Condenser vs. Dynamic Microphone for Podcasting

You’ll be faced with a choice when recording audio for a podcast or other types of audio content. A choice that can seem deceptively simple on the surface and then get overwhelmingly tech-y really fast. You have to choose between a condenser vs. a dynamic microphone.

Both types of mics are widely used in studios and other audio recording environments, each with its own set of benefits that make them better for specific situations.

Should I Get a Dynamic or Condenser Microphone for Podcasting?

If you are here for a quick answer with not a lot of fuss, here it is:

So basically, a condenser mic is a more expensive option requiring an environment with little noise, ideally a sound-treated space. It will also be slightly trickier to set up this kind of mic.

A dynamic mic is cheaper and easier to set up. It is also much more ideal for noisier environments like your room. If you are starting out and don’t have a professional studio, we recommend you pick up a dynamic microphone for podcasting.

This answer might satisfy some, but we recommend you keep reading below as more factors are at play. We will closely examine condenser vs. dynamic microphones for podcasting and compare to show which one is the best for you.

What is a Condenser Microphone?

A condenser microphone generates sound using a capacitor—two close-together metal-covered plates that are part of the device. A voltage passes between the plates, and when the diaphragm is vibrated by a voice, it generates an electrical signal.

An amplifier receives the amplified signal and then passes an electrical signal through a speaker or other device, which the listener hears. A transformer eliminates other noises on the signal path so that the amplifier can amplify the signal.

Example of a condenser microphone.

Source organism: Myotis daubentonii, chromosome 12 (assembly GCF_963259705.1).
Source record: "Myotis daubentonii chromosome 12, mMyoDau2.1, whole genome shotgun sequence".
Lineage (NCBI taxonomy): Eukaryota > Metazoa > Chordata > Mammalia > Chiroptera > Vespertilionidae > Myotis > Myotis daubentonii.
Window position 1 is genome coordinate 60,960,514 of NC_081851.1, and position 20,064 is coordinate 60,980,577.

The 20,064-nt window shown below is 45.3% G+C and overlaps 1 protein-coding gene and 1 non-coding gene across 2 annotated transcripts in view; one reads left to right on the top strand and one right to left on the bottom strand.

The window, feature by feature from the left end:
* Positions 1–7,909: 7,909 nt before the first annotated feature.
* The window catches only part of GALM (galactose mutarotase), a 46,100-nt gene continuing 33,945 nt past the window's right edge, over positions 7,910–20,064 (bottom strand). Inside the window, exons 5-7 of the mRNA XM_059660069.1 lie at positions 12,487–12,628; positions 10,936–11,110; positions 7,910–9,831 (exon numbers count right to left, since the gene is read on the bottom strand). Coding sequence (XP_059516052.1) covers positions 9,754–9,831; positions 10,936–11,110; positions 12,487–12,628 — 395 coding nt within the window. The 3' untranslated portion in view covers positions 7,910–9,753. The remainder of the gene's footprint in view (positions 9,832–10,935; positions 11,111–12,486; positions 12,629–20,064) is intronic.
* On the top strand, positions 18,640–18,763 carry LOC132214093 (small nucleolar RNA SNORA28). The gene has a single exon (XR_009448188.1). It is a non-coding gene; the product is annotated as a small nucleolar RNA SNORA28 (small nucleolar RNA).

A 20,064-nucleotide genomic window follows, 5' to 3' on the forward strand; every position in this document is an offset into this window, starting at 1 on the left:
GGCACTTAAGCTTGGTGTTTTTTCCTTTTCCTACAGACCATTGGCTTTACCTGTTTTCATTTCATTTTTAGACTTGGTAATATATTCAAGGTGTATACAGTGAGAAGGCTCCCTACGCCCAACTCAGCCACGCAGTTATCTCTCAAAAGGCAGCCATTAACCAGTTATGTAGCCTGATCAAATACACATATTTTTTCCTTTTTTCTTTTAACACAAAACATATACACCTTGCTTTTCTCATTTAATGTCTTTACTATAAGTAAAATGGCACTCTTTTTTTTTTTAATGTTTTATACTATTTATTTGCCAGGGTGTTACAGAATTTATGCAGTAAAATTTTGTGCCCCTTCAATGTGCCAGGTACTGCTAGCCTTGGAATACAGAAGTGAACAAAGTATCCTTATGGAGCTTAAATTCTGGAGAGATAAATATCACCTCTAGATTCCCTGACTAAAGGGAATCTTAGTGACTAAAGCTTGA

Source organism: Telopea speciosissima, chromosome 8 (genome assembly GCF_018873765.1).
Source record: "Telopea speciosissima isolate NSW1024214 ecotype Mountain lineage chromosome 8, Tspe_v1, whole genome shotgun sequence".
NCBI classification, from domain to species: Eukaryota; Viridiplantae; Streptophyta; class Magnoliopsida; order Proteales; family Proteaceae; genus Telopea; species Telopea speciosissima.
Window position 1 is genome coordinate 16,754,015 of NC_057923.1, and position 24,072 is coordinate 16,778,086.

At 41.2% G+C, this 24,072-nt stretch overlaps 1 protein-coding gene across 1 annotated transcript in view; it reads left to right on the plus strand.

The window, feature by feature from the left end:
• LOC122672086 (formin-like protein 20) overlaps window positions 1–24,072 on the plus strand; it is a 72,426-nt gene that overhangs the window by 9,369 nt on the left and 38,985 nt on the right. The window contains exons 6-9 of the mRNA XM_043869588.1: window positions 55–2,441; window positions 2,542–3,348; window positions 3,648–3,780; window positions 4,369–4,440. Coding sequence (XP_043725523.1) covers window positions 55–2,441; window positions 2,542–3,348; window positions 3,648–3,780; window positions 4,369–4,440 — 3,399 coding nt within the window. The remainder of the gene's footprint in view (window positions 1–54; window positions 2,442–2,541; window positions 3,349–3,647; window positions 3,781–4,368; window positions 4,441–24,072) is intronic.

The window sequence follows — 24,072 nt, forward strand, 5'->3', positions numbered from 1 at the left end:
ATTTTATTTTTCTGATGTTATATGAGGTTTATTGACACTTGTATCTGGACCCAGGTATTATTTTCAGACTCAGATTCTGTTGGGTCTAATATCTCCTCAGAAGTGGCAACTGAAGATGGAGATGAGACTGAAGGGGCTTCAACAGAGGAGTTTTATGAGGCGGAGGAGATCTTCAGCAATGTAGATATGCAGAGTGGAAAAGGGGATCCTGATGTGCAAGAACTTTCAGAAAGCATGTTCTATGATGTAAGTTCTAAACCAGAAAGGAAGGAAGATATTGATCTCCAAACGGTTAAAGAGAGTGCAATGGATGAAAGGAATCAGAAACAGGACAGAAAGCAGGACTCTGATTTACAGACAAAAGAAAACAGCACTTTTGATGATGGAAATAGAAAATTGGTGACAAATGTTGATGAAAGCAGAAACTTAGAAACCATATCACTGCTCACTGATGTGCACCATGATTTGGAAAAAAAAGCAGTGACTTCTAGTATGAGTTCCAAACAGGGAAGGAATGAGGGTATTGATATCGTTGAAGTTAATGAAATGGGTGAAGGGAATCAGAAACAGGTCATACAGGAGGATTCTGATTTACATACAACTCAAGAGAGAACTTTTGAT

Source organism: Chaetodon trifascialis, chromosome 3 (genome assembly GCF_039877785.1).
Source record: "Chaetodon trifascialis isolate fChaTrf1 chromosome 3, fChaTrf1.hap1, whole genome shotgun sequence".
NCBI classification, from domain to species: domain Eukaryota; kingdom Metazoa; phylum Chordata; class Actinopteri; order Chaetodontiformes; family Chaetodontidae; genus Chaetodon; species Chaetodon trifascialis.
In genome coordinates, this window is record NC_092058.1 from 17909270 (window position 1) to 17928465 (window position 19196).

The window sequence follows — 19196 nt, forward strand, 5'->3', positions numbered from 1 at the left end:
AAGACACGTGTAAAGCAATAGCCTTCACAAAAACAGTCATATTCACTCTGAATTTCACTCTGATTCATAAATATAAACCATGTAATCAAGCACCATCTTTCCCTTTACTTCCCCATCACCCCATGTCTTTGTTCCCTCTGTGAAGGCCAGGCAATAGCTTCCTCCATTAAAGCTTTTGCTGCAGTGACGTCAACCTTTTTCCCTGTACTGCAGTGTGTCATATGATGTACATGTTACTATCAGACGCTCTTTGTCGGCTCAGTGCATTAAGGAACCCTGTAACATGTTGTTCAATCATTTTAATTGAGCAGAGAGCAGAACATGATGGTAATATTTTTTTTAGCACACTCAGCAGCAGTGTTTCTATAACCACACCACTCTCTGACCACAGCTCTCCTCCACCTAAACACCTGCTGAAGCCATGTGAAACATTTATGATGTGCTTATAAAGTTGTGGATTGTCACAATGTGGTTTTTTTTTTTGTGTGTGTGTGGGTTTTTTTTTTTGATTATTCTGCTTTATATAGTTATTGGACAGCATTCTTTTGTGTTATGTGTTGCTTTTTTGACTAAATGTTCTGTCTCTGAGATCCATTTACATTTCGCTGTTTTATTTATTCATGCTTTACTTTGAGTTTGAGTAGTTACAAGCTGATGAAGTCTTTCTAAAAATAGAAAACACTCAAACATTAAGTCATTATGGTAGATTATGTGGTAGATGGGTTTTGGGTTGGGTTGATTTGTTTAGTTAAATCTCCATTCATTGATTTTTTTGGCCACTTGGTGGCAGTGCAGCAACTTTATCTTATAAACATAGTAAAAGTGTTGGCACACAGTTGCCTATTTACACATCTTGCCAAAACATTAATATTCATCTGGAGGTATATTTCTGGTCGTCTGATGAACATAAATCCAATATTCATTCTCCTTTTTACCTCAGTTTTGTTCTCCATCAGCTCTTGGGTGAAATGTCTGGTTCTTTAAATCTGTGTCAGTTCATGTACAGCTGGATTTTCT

In Plain English

You have probably seen a condenser mic in a video podcast or the recording booth of singers and voice actors. It is a large microphone usually used with a round pop filter in front of it.

This type of microphone is highly sensitive, which allows it to pick up detailed natural sound, and because of this, it is often used to record vocals in professional recording studios.

Since the condenser microphone is an electro-mechanical device, it requires an additional power source, called phantom power.

Condenser mics have different polar patterns. They can pick up sound right in front of the speaker (cardioid), on two sides (bi-directional), or all around the mic (omnidirectional).


Images attribution to Galak76 / CC BY-SA (

Omnidirectional mics are best for recording ambient sound and will pick up everything, including any noise from your computer, traffic outside, or people talking. For these reasons, omnidirectional and bi-directional mics are not ideal for voice recording. Still, they can have a purpose in a podcasting setting if you are several hosts using only one mic. The omnidirectional will pick up everyone’s voices in the room and the room tone at large.

What is a Dynamic Microphone?